Messages of support and love have poured in from all over the world. Facebook has been a great way for people to share information, photos and support. It has also been the only means of detailed information due to zero news coverage on Vernazza. Those of us on the outside have been able stay updated thanks to people on the ground like Giuliano Pucci, who took these photos, and Facebook groups like Diamo una mano a ripulire Vernazza and Riomaggiorese Nel Mondo.
   
   
Of the five villages, only Vernazza and Monterosso have sustained damages. Corniglia, Manarola and Riomaggiore are fine. For more information and pictures on the extensive damages to Monterosso, visit Little Paradiso Blog. There were also several other towns with massive damage and flooding throughout Liguria and western Tuscany. Towns like Brugnato and Aulla, which are located along the flooded Magra river, were nearly destroyed and left without electricity, gas and water. They each have their own rescue efforts in full swing.
   
    
Vernazza has made a place in people’s hearts all over the planet and many have been asking how they can help. If you would like to donate money to help the victims and the rebuilding of Vernazza and Monterosso, a fund has been set up by the Municipality of Monterosso at their official bank, Carispezia of Levanto.
-For transfers within Italy: Codice IBAN: IT64 W060 3049 8700 0004 6275 829

-For Transfers outside of Italy: SWIFT: CRFIIT2S365 
 *Please make a note on your transfer: “Help for Monterosso and Vernazza”.
The Italian Red Cross is another great way to donate. The Red Cross is helping enormously in the Cinque Terre, even providing makeshift schools for the children while the parents are busy working the clean-up. They have set up a disaster relief fund for the entire area affected by this storm, including the lesser known towns that may be worse off just because they don't have the attention that the Cinque Terre has. Your donations will be put to work right away!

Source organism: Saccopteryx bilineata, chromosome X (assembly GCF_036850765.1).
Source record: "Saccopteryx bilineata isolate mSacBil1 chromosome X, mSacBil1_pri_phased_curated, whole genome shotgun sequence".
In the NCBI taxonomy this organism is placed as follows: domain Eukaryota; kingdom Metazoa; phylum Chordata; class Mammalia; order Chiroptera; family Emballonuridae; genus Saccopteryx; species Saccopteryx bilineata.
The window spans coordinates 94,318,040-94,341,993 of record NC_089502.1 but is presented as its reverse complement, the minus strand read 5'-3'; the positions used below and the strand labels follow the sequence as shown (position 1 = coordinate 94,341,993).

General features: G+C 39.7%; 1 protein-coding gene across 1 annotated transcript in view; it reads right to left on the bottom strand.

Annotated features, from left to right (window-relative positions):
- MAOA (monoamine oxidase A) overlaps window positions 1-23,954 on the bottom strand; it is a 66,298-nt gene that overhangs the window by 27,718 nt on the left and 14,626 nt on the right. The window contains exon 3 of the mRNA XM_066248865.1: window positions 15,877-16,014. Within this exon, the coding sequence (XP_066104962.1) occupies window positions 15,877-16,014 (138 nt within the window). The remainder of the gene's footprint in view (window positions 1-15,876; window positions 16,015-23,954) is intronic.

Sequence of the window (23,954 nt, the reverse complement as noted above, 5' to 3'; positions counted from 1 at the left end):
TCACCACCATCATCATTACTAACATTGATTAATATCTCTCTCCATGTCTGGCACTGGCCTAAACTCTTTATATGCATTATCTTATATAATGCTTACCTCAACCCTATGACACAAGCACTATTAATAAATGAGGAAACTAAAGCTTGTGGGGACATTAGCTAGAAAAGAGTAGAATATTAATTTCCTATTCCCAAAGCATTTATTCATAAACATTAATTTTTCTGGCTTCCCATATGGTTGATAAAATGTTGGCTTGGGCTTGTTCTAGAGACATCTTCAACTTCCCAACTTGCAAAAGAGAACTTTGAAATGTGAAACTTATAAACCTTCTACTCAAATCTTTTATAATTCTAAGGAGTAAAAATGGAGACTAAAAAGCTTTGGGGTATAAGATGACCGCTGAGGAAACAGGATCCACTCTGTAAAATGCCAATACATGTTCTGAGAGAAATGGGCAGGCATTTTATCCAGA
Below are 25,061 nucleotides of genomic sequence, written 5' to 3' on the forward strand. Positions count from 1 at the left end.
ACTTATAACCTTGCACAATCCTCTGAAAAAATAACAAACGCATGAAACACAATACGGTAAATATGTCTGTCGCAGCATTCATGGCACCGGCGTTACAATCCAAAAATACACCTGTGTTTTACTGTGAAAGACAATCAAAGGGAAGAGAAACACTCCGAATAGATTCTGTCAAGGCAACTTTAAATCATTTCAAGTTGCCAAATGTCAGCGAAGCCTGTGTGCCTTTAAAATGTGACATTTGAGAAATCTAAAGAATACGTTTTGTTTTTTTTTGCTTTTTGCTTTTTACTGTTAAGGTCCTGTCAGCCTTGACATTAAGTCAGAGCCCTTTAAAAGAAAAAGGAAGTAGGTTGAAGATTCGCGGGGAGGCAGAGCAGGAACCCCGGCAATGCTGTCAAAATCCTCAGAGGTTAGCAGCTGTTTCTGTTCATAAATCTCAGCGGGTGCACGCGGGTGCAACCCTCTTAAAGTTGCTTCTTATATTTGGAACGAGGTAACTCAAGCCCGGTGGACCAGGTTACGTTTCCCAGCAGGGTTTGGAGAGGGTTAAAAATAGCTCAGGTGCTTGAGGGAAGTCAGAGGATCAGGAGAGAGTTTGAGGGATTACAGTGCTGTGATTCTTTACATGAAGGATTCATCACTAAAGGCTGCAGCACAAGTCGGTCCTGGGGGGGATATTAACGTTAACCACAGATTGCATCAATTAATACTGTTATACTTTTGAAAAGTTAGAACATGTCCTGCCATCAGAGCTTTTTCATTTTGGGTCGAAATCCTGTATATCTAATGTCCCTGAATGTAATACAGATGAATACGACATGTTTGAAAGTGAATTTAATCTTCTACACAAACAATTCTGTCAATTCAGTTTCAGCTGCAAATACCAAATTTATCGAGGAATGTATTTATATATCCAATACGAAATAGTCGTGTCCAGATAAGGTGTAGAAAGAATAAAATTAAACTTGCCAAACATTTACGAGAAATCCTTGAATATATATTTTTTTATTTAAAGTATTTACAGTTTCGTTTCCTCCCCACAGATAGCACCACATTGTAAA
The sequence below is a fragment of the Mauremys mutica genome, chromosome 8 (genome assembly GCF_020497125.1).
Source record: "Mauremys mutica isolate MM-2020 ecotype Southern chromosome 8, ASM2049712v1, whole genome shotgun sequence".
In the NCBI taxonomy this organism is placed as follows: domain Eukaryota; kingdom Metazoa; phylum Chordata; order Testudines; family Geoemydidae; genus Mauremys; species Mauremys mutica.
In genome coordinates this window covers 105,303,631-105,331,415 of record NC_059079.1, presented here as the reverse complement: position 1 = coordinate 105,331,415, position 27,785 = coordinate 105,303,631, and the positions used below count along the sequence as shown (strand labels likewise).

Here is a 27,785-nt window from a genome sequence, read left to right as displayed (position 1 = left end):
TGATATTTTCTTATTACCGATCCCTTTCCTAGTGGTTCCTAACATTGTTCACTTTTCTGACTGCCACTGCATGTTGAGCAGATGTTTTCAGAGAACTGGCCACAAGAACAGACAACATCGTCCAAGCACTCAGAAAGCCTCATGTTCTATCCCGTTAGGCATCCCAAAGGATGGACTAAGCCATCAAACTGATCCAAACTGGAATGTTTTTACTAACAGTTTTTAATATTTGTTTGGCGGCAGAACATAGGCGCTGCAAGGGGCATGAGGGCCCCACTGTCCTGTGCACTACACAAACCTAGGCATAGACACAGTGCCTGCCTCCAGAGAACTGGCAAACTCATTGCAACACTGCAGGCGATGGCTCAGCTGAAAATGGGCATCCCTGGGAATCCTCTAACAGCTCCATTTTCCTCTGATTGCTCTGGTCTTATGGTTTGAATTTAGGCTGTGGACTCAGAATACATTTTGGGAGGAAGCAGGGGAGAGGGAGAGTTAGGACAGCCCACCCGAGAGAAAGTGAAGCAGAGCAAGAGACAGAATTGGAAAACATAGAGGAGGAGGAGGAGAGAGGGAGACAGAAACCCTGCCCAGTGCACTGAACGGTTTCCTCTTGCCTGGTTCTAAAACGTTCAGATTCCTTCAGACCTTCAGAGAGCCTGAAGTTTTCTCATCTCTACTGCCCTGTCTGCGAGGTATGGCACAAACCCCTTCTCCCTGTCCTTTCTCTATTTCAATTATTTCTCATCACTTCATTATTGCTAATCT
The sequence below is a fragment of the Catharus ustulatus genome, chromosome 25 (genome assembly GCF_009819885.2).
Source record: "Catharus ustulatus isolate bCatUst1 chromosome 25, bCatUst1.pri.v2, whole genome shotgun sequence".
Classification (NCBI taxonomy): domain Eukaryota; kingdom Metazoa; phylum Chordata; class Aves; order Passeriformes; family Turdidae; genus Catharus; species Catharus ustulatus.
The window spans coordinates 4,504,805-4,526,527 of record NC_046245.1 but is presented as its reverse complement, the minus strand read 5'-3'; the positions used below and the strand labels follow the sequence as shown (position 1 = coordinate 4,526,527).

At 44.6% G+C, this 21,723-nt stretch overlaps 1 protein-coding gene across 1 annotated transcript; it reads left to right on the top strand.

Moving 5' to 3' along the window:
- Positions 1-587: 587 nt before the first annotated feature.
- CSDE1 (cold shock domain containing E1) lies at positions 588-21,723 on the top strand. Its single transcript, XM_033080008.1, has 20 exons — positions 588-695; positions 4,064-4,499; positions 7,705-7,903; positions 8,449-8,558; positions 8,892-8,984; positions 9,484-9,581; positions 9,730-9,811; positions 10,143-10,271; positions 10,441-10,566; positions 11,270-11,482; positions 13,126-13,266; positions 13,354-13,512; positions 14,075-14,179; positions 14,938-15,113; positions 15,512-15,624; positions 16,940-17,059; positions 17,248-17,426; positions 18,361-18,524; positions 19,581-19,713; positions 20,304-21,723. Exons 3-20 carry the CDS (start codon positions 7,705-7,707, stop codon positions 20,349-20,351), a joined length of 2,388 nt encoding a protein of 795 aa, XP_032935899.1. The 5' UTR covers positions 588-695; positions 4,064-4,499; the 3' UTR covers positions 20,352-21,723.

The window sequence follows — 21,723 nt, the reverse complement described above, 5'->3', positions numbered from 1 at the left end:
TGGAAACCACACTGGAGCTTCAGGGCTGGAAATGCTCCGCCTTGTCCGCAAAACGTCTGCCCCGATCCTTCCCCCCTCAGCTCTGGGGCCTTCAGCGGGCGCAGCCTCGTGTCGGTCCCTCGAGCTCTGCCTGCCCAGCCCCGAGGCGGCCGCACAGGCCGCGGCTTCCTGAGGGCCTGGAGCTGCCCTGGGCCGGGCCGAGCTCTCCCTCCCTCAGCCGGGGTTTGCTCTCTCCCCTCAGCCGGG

You can donate by credit card and PayPal directly on their website:
http://cri.it/flex/FixedPages/IT/Donazioni.php/L/EN
-Select “Emergency Tuscany and Liguria” for the preferred fund and if you are in the US, choose "Stati Uniti" for your country.
 ***UPDATE***
"Save Vernazza" is an Italian non-profit which was started by an American expat group in Vernazza for donating directly to Vernazza. Their website, entirely in English, accepts payments by credit card and Paypal. They will certainly do a great job of allocating funds with less bureaucratic backup than the Italians! They also keep their site updated with pictures and news coming from the workers. To donate to their fund, click here.

***For more information on donating to Vernazza, click here.***
     
    
But the most important thing you can do to help is to support the 5 Terre with your business. The shops and restaurants are destroyed for the time being, but all the rooms are located well above any damage and should be unscathed. Vernazza should be open for business next season, so come back and visit soon and tell everyone you know to visit!